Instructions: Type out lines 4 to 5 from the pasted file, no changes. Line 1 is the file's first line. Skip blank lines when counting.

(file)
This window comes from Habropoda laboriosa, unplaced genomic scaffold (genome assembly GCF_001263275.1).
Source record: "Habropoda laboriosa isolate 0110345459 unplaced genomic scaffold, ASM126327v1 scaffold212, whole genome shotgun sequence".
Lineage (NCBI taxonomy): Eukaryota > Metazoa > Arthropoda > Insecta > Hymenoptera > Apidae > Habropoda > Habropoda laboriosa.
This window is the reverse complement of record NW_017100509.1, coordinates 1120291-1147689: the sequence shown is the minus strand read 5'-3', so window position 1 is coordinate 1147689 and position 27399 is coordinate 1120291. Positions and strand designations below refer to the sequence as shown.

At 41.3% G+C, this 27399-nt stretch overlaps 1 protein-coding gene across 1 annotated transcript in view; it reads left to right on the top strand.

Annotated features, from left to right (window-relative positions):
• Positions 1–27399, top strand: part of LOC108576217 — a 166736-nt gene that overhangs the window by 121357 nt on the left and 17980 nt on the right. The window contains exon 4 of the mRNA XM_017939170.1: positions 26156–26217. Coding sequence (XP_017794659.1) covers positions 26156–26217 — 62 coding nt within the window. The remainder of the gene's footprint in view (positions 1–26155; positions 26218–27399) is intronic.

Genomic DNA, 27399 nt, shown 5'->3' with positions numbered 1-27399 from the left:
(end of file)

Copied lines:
This window is the reverse complement of record NW_017100509.1, coordinates 1120291-1147689: the sequence shown is the minus strand read 5'-3', so window position 1 is coordinate 1147689 and position 27399 is coordinate 1120291. Positions and strand designations below refer to the sequence as shown.

At 41.3% G+C, this 27399-nt stretch overlaps 1 protein-coding gene across 1 annotated transcript in view; it reads left to right on the top strand.